Her beef with Cox, she eventually revealed, started when the couple got engaged. It was a short relationship, they'd made the commitment to each other in secret, and Stewart worried her husband-to-be would bring unhappiness. He'd exhibited signs of extreme possessiveness and was isolating Marti from her family, she said. There were many red flags, and she just didn't like him.

Waco in Alaska?

Witness Sarah Thompson also brought personal connections with her to the witness stand. The alcoholic husband she'd married and divorced was the brother of Coleman Barney, one of the three militia members on trial. In defending herself against her husband, which at times required court visits, the Barney family had enveloped and supported her. When she needed a place to stay, Coleman and his wife, Rachel, took her in, allowing her to rent a unit in the duplex situated on their property. After years of marriage, the couple still seemed madly in love.

She'd always thought highly of Barney. She'd known him to be a man of sturdy character and a great father and husband -- “everything you'd want in a man.” The thought of the princely man and how far he'd fallen -- who she could see seated below her as she pulled her pregnant body into the witness seat -- brought her to tears. He'd always been a “hot dog and apple pie” brand of patriot, but by March 2011, the month of the arrests, something had changed. She couldn't make sense of the sovereign citizen beliefs he fervently espoused. But she did comprehend one thing. She was frightened.

She recalled how the militia held a meeting on the back porch of the Barney home, and how Barney came to her after a meeting she had been unable to attend to talk about Cox's need for protection. When Barney had called her to insistently set the meeting up, she teased him about whether he was trying to sell her Ginsu knives.

What he really wanted was to get her and her husband to commit to helping Cox with a court appearance -- one that predated the Feb. state court date he would later avoid. Barney explained Cox needed a security detail, men to carry weapons outside and man the courthouse exits, and women and other volunteers to sit inside the courtroom during Cox's appearance before a judge. Thompson's current husband was adamant that neither he, nor his wife, would carry a weapon to a courthouse. Instead, they would sit in the courtroom and watch.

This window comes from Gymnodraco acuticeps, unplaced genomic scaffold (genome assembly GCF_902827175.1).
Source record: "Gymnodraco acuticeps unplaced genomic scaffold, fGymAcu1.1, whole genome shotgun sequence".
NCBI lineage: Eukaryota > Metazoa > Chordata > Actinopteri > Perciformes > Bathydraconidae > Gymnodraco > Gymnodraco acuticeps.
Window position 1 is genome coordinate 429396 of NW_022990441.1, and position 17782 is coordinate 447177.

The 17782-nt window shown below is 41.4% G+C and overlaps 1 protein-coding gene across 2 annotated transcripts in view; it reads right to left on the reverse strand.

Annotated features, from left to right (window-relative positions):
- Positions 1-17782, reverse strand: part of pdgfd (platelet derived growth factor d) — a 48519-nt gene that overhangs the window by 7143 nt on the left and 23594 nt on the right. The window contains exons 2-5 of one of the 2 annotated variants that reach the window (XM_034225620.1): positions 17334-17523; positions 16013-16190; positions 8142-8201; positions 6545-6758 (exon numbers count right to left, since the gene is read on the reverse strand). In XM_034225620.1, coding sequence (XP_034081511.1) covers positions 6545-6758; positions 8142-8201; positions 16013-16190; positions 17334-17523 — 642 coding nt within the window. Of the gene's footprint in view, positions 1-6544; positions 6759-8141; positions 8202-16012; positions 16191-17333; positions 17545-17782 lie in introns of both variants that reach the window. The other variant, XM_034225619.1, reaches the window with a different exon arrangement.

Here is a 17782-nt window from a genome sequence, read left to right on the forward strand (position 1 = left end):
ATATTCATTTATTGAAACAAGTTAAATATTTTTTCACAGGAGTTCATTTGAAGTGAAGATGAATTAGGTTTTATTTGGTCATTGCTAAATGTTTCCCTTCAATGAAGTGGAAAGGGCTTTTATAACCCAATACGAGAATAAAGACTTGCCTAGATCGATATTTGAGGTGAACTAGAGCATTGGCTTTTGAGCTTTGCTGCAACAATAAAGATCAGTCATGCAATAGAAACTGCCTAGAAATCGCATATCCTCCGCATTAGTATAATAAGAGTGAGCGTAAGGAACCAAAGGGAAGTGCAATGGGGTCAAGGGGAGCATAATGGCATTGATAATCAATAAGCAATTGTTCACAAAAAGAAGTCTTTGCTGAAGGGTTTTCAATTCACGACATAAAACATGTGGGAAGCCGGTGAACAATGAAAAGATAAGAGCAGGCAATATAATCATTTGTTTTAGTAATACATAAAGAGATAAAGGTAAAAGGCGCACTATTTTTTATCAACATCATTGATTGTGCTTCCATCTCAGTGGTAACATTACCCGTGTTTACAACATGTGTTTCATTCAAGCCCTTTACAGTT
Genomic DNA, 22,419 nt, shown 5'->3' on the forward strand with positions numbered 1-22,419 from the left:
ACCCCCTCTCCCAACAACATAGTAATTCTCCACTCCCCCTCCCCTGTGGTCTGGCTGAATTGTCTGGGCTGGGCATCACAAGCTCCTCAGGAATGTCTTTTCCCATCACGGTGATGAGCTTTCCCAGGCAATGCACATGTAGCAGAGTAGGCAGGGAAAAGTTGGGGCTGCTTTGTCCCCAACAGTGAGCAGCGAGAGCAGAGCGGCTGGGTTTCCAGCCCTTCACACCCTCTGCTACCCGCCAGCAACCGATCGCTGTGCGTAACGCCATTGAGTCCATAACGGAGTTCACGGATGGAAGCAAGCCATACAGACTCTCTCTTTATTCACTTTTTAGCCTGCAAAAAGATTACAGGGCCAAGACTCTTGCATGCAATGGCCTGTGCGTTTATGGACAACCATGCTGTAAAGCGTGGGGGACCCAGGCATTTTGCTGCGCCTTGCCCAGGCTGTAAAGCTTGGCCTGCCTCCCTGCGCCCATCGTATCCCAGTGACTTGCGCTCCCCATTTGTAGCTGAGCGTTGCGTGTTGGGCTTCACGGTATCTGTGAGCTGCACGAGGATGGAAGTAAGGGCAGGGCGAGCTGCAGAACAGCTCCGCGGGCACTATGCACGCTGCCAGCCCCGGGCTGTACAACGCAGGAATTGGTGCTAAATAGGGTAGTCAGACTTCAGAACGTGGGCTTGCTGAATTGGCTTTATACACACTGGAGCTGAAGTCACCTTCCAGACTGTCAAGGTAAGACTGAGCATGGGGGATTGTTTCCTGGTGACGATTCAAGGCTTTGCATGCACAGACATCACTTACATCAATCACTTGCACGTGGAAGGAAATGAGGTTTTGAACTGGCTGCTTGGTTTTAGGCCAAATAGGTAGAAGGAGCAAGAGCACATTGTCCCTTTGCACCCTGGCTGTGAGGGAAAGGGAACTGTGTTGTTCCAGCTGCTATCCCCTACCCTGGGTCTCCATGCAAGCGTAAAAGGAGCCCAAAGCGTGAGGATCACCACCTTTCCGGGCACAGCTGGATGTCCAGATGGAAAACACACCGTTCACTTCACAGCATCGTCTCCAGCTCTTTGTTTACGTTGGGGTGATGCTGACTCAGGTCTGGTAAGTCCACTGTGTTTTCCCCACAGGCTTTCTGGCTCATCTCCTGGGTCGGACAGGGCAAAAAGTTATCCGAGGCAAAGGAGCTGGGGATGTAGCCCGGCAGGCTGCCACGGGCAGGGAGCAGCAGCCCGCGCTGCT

At first Cox went on what she called a long, boring tirade. But before long, it took an unexpected turn. Cox, gesturing to his supporters in the audience, made a statement suggesting that they would all rather “kill the judge in her bed at night rather than address her in the courtroom,” she said.

The glaring statement made her extremely uncomfortable. She hadn't known Cox planned to say something like that and she wanted nothing to do with it.

Soon, Thompson began to feel like the situation with Cox and his sovereign citizen followers was becoming reminiscent of Waco, the violent gun-battle that left four ATF agents and six Branch Davidians dead and led to a nearly two-month siege and stand-off that ended with a deadly fire. Seventy-five people died, including women and children.

From admiration to obsession

Thompson said Barney had started talking about how he felt a duty to protect people at any cost from the ills of the U.S. government, which he likened to Nazi Germany, she said. He and Cox and the other radical members of the militia had completely disassociated themselves from the U.S. government, and declared that they were no longer a part of it. Imagine what would happen, he once asked Thompson, if the house burned down and you aren't a U.S. citizen? Who will help you?

At first Thompson thought Barney was impressed by Cox, a young and vibrant orator with big ideas and a rising presence. But then, the admiration became more like obsession, she said.

“Is it your impression Coleman Barney would kill for Schaeffer Cox,” prosecutor Steven Skrocki asked Thompson.

“That's how it got in the end, yes,” she answered. “I didn't understand why he would choose to go into an unnecessary battle for Schaeffer Cox. He (Barney) was a law abiding kind of man.”

Thompson's fears of a bloody, fiery conclusion to the extreme anti-government talk she'd heard came to a head when she spotted Barney and Cox and a third man crossing the lawn carrying what looked to her like machine guns -- without saying a word to her. When she saw Marti Cox in the window of Barney's home, she knew the couple was hiding out there after Cox became a fugitive, and was terrified that the Barney residence would become ground zero to the showdown. Her two sons were living on the property, as were the Barney's four children.

She was so worried that she called her ex-husband and asked him to take her boys somewhere safe. She started looking for a new place to live. “When he (Cox) was on the property with guns, I became alarmed he’d have the shootout with the kids there,” she testified. To her, Cox was Alaska's David Koresh, the cult leader from Waco, Texas who ultimately died in that final fire alongside his believers.

Two days later, hours after she'd gotten her kids to the airport and shuttled the Barney children to school, Cox, Barney and Vernon were in taken into custody. Soon after, investigators descended on the property.

Contact Craig Medred at craig(at)alaskadispatch.com